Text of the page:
One day after class, Aidan (Chris Gibson) runs into what appears to be himself, warning him to stay away from a local motel. The encounter troubles Aidan enough that, after conferring with friends and family, he reconnects with an ex, Lauren (Dana Kronental). Unfortunately, while driving Lauren home, Aidan gets into a car accident, resulting in her death.
While in the hospital, the local motel is mentioned to Aidan again, this time by a fellow patient (David Macrae), convincing Aidan to investigate. Which is where he finds that climbing into a hole through the floor in one of the rooms enables Aidan to travel back in time by a day. Can Aidan change the future, and save Lauren? What other consequences exist due to the casual, motel time travel?
Like almost any film with time travel as a core component of the narrative, you can wind yourself up something bonkers if you want to do so; if you’re trying to find the rational explanation for why what works and how. I can’t stop you or your mind from traveling to those places, mine did from time to time, but ultimately it doesn’t matter.
I mean, has anyone explained how Bill Murray’s character kept re-living the same day over and over again in Groundhog Day via time travel or the like? No, we just accepted that he was living the same day over and over. In many ways, Glenn Triggs’ feature film 41 has more in common with Groundhog Day than, say, something like Back to the Future or Looper. Sure, the narrative is different, but spiritually certain elements of the personal progression necessary for Murray’s character to break free of Groundhog Day are the same elements necessary for Aidan to address his own tragic loop.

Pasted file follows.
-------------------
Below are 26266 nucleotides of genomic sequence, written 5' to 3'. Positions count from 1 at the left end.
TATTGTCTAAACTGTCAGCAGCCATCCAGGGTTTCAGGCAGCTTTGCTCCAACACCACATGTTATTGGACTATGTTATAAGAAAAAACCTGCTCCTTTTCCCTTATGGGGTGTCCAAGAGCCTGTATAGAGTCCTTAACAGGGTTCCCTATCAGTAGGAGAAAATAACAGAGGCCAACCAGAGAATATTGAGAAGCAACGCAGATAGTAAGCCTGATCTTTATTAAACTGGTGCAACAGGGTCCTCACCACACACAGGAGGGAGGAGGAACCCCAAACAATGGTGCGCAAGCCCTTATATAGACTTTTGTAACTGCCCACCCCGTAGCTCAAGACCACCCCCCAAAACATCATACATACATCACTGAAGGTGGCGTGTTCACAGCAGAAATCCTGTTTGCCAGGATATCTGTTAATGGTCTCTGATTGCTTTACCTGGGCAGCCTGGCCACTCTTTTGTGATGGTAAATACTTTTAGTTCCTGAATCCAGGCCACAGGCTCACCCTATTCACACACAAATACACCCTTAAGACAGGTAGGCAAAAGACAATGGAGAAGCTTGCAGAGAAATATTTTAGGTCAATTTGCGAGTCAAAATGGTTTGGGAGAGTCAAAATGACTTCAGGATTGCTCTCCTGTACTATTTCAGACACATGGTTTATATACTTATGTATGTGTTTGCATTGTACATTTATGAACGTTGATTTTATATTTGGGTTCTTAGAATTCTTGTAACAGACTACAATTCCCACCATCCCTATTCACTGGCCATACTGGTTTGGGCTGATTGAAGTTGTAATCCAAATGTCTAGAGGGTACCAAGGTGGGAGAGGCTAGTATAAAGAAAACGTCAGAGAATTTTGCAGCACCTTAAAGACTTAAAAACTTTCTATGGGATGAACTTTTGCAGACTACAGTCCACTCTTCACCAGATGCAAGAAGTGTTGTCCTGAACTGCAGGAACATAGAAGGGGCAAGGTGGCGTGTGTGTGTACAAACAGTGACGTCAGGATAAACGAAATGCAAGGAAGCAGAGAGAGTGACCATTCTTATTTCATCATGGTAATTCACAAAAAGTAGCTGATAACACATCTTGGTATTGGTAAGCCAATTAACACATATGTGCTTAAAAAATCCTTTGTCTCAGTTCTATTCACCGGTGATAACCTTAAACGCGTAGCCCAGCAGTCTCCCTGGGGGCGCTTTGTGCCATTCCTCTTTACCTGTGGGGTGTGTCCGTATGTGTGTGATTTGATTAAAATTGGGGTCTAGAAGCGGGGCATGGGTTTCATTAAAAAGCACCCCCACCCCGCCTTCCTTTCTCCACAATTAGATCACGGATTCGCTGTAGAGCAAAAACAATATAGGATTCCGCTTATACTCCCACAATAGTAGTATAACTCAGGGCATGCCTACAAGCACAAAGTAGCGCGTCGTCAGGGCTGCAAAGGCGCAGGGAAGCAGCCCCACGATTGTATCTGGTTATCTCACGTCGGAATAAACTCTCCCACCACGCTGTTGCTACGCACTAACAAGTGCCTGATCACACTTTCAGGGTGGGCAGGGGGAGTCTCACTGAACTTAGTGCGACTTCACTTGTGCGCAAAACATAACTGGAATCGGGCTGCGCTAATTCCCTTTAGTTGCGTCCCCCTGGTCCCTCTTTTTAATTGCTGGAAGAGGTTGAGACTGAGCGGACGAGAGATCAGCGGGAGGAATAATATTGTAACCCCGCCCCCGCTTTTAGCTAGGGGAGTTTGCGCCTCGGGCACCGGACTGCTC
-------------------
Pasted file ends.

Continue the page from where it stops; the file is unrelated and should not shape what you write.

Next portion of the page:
Again, though, you can out-and-overthink yourself to death with this one. Nevertheless, it is a fairly engrossing science fiction mystery of sorts, and overall the film deserves credit for taking the idea of time travel and portraying it on a more easily relatable, personal level. And lest I forget about the technical aspects of the filmmaking involved, there’s nary a stumble.
Visually the film is wonderful to look at, with compelling and varied composition that enhances the film instead of distracting. In the end, 41 is not only technically put together well, it comes together on all the proper narrative and emotional levels too.
This film was submitted for review through our Submission for Review system. If you have a film you’d like us to see, and we aren’t already looking into it on our own, you too can utilize this service.